The video used in this campaign produced an impressive number of views (203,754). However, it is hard to reach a conclusion on how the message was received based on this metadata alone. Going by the definition of likes, the number of people who approved the video was less than one percent (0.63%), that is, 1281 likes given by 203,754 individuals who viewed the video (see Table 2). The reaction of the remaining 99% remains unknown. The same can be claimed for shares, which was 0.05%, that is, the proportion of the number of shares from those who viewed the video (see Table 2). Whereas sharing expanded the campaign’s reach to other audiences, the context in which they were shared remained unknown. As such, whether the message was supported or rejected could not be ascertained based on the measures of engagement observed in this and a previous study [25].

This study goes further than the previously reported study [25] to investigate the association between the meaning-making themes generated by the comments and the reflected message in the themes. The exemplars in Table 3 suggest that the comments seemingly dismissed the campaign (the carrier of the message) as “a big waste of time” (see exemplar for credibility of the campaign in Table 3) and as a “dumb ad” (see exemplar for risk of pregnancy in Table 3). Consequent to such dismissal, the likelihood of the message being communicated “as intended” is small. Falomir & Invernizzi [32] observed similar reactions to antismoking messages. A key factor responsible for the dismissal was the “smoker identity,” reenforced by the social categorization of individuals into smokers and nonsmokers. When such caegorization becomes a defining trait of oneself, people tend to be defensive of their self-identity [33,34]. Like smoking, drinking alcohol is common practice for many people and hence, may contribute to defining their self-identity.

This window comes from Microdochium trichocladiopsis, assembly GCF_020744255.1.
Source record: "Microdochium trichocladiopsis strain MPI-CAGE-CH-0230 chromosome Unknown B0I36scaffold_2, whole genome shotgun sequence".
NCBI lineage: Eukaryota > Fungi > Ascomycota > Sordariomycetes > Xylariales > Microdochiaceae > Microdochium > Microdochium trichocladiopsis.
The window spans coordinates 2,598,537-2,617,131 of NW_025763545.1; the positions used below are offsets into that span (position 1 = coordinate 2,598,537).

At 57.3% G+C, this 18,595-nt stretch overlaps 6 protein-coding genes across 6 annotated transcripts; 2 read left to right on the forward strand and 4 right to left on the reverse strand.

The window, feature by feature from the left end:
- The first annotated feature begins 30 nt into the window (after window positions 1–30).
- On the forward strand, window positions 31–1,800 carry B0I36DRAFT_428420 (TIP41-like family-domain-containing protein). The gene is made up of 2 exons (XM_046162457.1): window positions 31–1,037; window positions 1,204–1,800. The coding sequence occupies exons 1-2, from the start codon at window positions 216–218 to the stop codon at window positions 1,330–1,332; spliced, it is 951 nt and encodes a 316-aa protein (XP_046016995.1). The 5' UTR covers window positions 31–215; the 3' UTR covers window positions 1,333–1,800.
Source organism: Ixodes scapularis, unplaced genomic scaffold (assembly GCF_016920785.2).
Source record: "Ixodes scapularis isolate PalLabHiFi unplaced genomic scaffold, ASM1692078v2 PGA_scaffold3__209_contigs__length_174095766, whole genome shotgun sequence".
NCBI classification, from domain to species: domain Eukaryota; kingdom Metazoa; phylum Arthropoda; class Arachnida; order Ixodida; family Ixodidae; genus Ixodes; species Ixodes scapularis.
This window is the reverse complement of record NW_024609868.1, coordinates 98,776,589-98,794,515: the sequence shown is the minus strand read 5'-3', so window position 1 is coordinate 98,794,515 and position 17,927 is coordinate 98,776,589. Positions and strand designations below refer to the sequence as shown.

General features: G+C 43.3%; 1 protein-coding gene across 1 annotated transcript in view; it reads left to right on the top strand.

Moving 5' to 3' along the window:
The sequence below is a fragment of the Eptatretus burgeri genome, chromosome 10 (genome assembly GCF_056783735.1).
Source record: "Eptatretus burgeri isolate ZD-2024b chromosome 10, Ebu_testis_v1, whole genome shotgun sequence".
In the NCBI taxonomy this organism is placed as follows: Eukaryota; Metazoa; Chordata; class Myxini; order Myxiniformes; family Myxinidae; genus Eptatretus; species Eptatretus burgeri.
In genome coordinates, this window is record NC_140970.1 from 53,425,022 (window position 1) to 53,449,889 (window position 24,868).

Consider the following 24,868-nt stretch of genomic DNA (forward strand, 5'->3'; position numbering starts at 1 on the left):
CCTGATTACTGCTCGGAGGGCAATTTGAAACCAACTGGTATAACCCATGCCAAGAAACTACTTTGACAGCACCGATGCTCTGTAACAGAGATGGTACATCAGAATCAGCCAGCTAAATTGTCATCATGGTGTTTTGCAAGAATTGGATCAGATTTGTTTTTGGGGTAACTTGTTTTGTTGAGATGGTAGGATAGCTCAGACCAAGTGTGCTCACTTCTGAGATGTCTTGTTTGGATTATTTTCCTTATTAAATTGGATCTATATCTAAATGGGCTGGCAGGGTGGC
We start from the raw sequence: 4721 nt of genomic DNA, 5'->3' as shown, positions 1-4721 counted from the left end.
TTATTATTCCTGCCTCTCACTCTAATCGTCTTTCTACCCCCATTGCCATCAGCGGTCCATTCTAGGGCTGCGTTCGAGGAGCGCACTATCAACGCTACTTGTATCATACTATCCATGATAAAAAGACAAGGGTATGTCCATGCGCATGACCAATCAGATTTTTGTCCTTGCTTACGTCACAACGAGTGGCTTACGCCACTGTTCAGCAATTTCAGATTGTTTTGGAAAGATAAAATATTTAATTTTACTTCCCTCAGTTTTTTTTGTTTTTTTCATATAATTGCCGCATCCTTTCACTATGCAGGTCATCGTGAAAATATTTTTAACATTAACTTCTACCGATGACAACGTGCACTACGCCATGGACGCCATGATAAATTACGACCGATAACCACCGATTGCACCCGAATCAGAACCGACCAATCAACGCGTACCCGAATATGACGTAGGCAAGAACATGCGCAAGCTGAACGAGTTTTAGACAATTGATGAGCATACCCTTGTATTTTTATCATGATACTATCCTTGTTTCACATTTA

The findings from the logistic regression indicated the base level likelihood of the message being featured in the comments was comparatively small (1 in 3; see in the column Exp [Est] for the intercept in Table 4). The odds increased by a combined factor of about six when the two themes were included in the equation (odds ratio of 2.177 for risk of pregnancy; odds ratio of 3.053 for alcohol and culture). The overall probability of the message receiving any reaction was about seven in ten (0.69, Table 5). The sentiment analysis performed for the two themes returned neutral, positive, and negative, with the latter, unfortunately for the sponsoring stakeholder and the public health of the target population, trending higher (47%) than the former two (28% for positive and 25% for neutral comments, Table 6). As discussed above, if self-identity is a contributing factor for drinkers to react negatively to the message of abstinence if they are unsure of pregnancy, then it is even more likely that the message will not receive the endorsement of those giving negative comments. It is possible that the overly negative reaction from women for the Don’t Know? Don’t Drink campaign may well be in defense of their self-identity. However, as evidence to support this is currently lacking, future research to test the self-identity theory for women who drink alcohol is warranted (H1).

Negative comments can influence subsequent viewers’ evaluations, as Walther et al [35] observed for antimarijuana messages disseminated via YouTube. Walther and colleagues found that the messages with negative comments were perceived as less effective than those with positive. Shi et al [36] reported a similar pattern in the evaluation of antitobacco messages, showing how negative comments dissuaded effectiveness. Identification with the previous commenter influenced the direction of the perceived effectiveness [35,36], as explained by Conformity Theory [37]. According to this theory, people conform to the behavior of their peers to gain social approval. In a virtual context, conformity to an identity is conveyed via commenting. With a large number of the target population identifying themselves as drinkers (75%) [38], the accumulation of negative comments directed at this campaign could progressively render it ineffective. Whether or not peer pressure to conform was the underlying cause for the large proportion of negative comments observed in this study, needs further investigation (H2). It could be argued that the individuals whose comments were neutral could swing either way. However, it is highly likely that peers providing negative comments loaded with anecdotal evidence can convince the neutral commenters who identify themselves as “drinkers” to reject the message, albeit this premise needs to be investigated (H3).